We still waited another forty-five minutes before our books were signed. In that time, someone fainted because they were hypoglycemic. It was very dramatic. Mr. Zusak looked exhausted, but still had a smile on his face and was very kind. I don't really remember what we said to each other, but it wasn't much, because I don't usually function after 10:30 pm, and he had been writing in books for 6 hours straight and was probably jetlagged as well. However, it definitely made the night very memorable. I am full of respect for this author, who was so giving to his fans and so humble despite his success. I was telling my friend Emily, who also came to the event, that I was excited that I hadn't read all his books just because it will be so great to experience them after meeting the author. Yes, we do look tired, don't we?

For your viewing pleasure, Suey Says compiled a great video with some of Markus's stories and his reading from The Book Thief.

Also, check out my review of The Book Thief.
And the awesomeness that is the Provo City Library.
And Utah bloggers - many of them also had a recap of this author event!

Um, time for bed. Good night.


  1. Thank you so much for posting this! I absolutely loved The Book Thief and would love to meet Zusak. Sounds as though you had a fabulous evening. Rest well.

  2. The Book Thief is amazing for sure! I'm super jealous of you getting to meet him. I used to think that meeting/knowing an author would somewhat ruin reading their books but I was so wrong! It makes reading them like five times better :)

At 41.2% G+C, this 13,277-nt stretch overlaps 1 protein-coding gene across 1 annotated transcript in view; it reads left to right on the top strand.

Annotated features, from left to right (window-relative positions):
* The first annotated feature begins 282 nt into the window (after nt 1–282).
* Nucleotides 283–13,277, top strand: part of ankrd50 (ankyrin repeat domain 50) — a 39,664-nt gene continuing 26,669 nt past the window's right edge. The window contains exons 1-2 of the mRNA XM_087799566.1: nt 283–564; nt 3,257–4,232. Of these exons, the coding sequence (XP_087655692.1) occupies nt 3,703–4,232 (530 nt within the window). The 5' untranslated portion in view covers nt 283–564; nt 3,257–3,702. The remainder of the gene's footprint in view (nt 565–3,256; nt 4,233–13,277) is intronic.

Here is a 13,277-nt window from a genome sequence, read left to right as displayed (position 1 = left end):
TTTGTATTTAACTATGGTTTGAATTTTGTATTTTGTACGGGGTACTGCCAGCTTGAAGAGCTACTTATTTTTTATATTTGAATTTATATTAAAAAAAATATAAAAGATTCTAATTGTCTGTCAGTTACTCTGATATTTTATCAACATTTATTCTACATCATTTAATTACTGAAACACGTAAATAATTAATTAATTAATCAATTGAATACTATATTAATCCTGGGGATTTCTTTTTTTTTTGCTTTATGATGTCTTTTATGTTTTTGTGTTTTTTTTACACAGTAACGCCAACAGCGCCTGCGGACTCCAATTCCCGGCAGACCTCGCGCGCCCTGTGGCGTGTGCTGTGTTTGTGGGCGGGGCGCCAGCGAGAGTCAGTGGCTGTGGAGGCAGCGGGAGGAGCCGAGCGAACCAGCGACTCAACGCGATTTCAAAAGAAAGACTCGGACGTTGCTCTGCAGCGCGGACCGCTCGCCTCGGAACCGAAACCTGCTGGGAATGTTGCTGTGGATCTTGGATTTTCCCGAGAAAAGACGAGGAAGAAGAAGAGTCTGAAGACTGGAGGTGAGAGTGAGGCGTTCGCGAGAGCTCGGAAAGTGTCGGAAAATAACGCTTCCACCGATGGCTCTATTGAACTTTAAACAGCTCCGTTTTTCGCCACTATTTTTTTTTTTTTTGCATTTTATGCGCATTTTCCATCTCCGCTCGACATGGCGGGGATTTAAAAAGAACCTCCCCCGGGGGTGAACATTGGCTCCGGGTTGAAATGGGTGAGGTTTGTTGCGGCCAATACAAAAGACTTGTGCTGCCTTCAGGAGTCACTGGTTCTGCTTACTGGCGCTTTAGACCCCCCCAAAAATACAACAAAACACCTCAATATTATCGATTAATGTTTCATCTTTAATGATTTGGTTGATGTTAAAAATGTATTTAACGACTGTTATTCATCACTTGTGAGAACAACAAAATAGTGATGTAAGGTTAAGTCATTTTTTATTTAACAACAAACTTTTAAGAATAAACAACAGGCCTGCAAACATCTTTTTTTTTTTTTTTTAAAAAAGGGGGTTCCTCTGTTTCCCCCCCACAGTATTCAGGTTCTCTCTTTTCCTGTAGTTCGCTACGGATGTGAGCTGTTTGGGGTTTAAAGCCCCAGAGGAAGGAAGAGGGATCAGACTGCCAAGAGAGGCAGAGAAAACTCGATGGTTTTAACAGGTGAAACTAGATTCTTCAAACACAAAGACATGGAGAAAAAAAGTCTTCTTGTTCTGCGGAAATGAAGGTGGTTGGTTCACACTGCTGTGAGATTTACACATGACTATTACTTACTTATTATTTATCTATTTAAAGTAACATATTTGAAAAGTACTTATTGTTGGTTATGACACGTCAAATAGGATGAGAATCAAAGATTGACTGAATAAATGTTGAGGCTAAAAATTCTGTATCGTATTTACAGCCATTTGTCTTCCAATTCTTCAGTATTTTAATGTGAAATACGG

3. wow that's so cool that you got so see him speak and read, and he stayed signing books for so long. I've only ever seen him on the TV, but he always seems so sweet and humble. Sounds like he had some great advice for aspiring authors too.

  4. Lorren this story was awesome! I was so sad I couldn't go. And I have to say, I'm super impressed you're writing a book at the tail end of your undergraduate work. I was so busy my last semester, there's no way I could possibly have tried to start something like that too.

  5. Hi Lorren!

    This is Courtney from the Library! Thanks so much for your awesome blog about Markus' visit! I'll make sure to forward the link on to Markus and his publicist!

    Thanks for always supporting the Library. We really appreciate you!

    Courtney Lowe

  6. Wow-thanks for posting this. I don't know how I missed that Mr. Zusak was coming to Utah. I'll have to meet him in another life! :) I'm glad you had a good time.

  7. Thank you so much for sharing your experience of this event! What an amazing story...all the way to the end. I can't believe people were STILL there after midnight and that you got in!! I'll admit, I'm jealous...I LOVED The Book Thief and would LOVE to see Markus Zusak live. How cool!!